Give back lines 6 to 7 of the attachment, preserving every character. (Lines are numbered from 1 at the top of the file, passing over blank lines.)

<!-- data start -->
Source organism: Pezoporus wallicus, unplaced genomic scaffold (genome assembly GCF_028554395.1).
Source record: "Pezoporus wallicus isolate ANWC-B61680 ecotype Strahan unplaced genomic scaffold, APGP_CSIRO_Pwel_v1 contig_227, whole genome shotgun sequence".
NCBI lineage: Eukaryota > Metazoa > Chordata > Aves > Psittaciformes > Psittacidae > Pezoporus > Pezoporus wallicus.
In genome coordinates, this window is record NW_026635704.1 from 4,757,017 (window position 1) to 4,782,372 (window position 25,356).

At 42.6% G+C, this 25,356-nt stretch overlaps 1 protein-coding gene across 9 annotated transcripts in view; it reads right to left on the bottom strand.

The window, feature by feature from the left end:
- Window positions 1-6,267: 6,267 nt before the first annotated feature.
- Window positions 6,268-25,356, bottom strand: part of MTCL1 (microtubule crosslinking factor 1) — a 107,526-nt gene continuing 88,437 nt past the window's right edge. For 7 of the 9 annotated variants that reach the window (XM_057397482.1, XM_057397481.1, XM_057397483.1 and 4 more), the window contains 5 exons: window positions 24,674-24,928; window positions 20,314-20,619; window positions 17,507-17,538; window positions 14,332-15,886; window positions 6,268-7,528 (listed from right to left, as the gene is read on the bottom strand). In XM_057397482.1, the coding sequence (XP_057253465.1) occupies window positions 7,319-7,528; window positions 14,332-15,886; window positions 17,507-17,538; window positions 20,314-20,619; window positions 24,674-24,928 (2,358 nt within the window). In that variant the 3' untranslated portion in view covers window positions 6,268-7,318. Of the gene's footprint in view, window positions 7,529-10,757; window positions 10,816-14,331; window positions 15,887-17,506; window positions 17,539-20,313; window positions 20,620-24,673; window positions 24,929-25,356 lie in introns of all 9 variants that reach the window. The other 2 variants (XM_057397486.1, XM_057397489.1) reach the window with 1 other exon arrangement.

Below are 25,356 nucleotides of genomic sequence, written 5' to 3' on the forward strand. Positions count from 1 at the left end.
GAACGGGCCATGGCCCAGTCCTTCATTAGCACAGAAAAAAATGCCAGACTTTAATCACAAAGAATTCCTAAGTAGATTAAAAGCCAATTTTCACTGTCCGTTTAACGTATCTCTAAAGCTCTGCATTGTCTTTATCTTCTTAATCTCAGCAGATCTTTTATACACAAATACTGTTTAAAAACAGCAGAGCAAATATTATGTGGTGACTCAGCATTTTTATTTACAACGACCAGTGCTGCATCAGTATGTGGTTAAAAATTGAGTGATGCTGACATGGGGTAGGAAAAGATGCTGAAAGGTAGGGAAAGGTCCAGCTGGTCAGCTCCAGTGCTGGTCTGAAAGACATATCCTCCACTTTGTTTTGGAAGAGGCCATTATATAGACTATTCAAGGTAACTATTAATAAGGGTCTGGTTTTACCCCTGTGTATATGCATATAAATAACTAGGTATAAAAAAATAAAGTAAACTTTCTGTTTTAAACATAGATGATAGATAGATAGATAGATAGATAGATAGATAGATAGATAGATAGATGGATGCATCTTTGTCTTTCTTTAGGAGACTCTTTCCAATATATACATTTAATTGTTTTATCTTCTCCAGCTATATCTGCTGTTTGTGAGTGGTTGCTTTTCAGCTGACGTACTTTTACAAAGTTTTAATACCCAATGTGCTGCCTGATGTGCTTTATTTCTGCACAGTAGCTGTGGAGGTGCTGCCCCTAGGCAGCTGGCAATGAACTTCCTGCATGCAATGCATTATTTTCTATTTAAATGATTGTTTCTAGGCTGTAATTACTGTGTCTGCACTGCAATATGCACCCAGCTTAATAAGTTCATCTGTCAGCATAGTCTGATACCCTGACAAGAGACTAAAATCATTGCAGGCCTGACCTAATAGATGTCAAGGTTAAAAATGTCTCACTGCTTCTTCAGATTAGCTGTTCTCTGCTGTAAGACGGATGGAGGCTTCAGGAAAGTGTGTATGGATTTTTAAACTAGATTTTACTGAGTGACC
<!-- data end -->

The window, feature by feature from the left end:
- Window positions 1-6,267: 6,267 nt before the first annotated feature.